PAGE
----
For the past two years Bombardier has been pursuing cost-cutting programs that have already cost thousands of jobs in its air and rail sectors. Most recently, a joint venture planned with Siemens over rail vehicles collapsed in September after Siemens struck a deal with the French company Alstom. Now Bombardier has abandoned its plan of competing on an equal footing with Airbus and Boeing, based on its C-Series. The company will retain only its private and luxury jet and train sectors.
From 2012 onwards Airbus public ownership by the French and German governments stood at around 11 percent respectively. Spanish ownership is about 4 percent. The company’s latest intervention will have dramatic repercussions. The world’s second biggest aerospace company has a production facility in Mobile, Alabama, which, according to plan, will assemble the C series after completion of the takeover process.
According to Patrick de Castelbajac, the Airbus board member responsible for corporate strategy, strong legal arguments confirm that this move makes the US penalties obsolete. Although Boeing claims that the import of components of the aircraft should be taxed, half of the parts are already manufactured by American companies.
The US government has not yet responded to the new development and a decision is not expected until the beginning of 2018. The conflict is, however, characteristic of the growing international trade war in which major corporations lobby their respective governments to gain market access and benefits.
Brigitte Zypries, the German economics minister, declared: “Airbus’s participation in Bombardier’s C-series program can provide important opportunities for Airbus and is a positive signal for the deepening of European-Canadian economic relations.”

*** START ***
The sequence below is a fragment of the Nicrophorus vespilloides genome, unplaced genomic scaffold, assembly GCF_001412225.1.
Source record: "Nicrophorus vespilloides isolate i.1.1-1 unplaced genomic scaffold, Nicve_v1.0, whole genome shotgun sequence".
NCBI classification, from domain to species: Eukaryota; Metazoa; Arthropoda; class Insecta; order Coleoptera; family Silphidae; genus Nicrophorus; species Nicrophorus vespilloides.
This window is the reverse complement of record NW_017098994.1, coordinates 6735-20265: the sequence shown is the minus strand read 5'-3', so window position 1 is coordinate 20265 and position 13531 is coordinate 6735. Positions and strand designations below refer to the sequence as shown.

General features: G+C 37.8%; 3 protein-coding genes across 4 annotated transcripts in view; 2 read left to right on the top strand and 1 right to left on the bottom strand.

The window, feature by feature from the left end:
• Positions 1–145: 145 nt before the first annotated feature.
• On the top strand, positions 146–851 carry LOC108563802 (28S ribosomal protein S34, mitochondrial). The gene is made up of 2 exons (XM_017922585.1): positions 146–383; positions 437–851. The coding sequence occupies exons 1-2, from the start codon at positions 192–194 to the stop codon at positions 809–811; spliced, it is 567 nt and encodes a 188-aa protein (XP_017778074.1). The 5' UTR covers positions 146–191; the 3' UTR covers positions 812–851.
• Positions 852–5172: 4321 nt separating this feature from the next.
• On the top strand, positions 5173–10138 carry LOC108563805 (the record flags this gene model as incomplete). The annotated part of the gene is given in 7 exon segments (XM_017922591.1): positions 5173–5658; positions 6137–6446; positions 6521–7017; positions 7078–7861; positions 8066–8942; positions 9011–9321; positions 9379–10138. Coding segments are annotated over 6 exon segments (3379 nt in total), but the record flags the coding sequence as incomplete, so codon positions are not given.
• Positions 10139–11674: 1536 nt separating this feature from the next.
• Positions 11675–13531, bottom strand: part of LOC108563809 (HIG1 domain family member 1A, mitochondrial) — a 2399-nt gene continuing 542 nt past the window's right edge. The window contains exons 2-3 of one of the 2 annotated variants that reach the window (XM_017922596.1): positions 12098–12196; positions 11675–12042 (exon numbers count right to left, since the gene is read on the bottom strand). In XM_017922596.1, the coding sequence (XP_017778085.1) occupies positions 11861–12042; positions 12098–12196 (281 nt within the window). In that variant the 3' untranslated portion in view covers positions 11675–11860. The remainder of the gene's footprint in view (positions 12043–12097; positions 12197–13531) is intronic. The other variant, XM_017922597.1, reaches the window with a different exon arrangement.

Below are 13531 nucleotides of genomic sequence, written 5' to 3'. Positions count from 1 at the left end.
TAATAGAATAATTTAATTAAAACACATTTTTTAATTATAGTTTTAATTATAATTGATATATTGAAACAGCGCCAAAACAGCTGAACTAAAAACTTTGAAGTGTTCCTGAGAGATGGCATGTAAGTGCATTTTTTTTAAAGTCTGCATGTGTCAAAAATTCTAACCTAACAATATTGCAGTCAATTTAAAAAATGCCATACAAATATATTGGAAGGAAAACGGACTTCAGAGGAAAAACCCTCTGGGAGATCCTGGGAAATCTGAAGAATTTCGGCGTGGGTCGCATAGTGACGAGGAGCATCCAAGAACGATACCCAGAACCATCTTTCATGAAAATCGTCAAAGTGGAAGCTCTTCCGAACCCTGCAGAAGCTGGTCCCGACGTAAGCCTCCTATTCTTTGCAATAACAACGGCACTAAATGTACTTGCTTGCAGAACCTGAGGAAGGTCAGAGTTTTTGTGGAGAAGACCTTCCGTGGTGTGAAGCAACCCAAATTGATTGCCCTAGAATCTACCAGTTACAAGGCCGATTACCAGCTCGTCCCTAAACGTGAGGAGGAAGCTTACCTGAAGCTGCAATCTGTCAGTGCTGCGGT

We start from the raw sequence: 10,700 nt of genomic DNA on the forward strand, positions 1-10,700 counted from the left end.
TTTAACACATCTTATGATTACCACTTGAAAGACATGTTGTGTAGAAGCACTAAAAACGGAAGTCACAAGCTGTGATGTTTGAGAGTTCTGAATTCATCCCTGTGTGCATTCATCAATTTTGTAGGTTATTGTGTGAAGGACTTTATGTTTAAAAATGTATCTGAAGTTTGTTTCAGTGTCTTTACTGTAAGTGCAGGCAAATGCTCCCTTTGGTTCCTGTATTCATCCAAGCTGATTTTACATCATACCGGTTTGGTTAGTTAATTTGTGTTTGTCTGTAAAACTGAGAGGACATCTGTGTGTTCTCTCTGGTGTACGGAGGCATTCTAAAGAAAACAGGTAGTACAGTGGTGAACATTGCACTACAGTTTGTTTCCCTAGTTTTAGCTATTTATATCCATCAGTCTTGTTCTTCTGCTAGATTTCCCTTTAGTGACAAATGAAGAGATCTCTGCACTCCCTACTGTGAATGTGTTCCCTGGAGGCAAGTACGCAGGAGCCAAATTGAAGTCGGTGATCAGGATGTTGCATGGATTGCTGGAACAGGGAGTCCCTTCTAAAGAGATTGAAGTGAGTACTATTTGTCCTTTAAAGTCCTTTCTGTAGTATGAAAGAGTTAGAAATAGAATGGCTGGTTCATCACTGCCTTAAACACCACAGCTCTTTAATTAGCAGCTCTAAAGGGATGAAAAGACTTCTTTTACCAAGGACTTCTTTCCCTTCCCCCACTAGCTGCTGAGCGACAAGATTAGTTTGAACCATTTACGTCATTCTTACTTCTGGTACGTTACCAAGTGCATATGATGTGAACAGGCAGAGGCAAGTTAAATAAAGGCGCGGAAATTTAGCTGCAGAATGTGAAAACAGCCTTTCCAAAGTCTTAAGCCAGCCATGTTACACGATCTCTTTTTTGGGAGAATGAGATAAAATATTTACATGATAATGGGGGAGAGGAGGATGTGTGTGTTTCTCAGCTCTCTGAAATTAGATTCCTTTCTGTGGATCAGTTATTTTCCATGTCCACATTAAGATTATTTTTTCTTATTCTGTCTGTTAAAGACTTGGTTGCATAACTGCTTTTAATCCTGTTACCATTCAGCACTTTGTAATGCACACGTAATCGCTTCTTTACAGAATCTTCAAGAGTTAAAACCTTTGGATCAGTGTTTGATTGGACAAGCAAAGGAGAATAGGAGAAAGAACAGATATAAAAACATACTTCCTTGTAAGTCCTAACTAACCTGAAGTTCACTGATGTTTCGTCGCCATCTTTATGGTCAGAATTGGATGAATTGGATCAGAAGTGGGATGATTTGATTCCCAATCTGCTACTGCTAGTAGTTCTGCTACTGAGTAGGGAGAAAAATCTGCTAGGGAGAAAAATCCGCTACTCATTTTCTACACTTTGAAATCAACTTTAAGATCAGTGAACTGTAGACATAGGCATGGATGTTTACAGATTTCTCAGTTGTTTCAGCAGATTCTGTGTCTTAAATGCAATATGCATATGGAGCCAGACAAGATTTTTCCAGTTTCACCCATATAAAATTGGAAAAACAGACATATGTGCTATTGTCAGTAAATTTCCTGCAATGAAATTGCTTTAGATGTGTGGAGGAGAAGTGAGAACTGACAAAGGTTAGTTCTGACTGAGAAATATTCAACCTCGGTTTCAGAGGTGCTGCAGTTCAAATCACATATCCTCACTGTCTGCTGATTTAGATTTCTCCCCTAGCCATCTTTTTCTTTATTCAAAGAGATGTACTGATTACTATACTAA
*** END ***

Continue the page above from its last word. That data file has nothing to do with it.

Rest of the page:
For years, Boeing and Airbus have been accusing each other of unfair competitive practices due to state funding. A number of complaints are currently being negotiated by the World Trade Organisation (WTO). The EU, as well as Germany, France, Spain and the United Kingdom, have all filed complaints with the WTO against US tax cuts to protect their own aviation industry, in particular Boeing. The Brazilian manufacturer Embraer SA has also lodged a complaint against Bombardier with the WTO.
In an interview with Bloomberg, Airbus manager de Castelbajac denied that the merger with Bombardier was taking place in order to head off a collaboration between Bombardier and the Chinese manufacturer Commercial Aircraft Corporation of China (COMAC). Instead, he argued, the merger was about expanding product lines to include a smaller medium-range aircraft, since the world market for this size of aircraft was growing. The Airbus A320 is too big for this market segment. Modern design and the composite materials used make the CS100 and CS300 cost-effective with lower fuel consumption.
The long-term volume of the world market for this category of aircraft is estimated at almost 30,000 and Airbus expects a share of 6,000 aircraft over the next two decades. High investment and development costs, the stringent licensing procedures for air transport and fierce competition are leading to a growing concentration of manufacturers working closely with their respective governments to defend their position on the world market—a race that is also intensifying political tensions.
This process entails rationalisation and cost reductions, which threaten massive job cuts. Airbus has yet to explain how jobs at Bombardier in Canada can be retained when the final assembly of the aircraft is transferred to the US.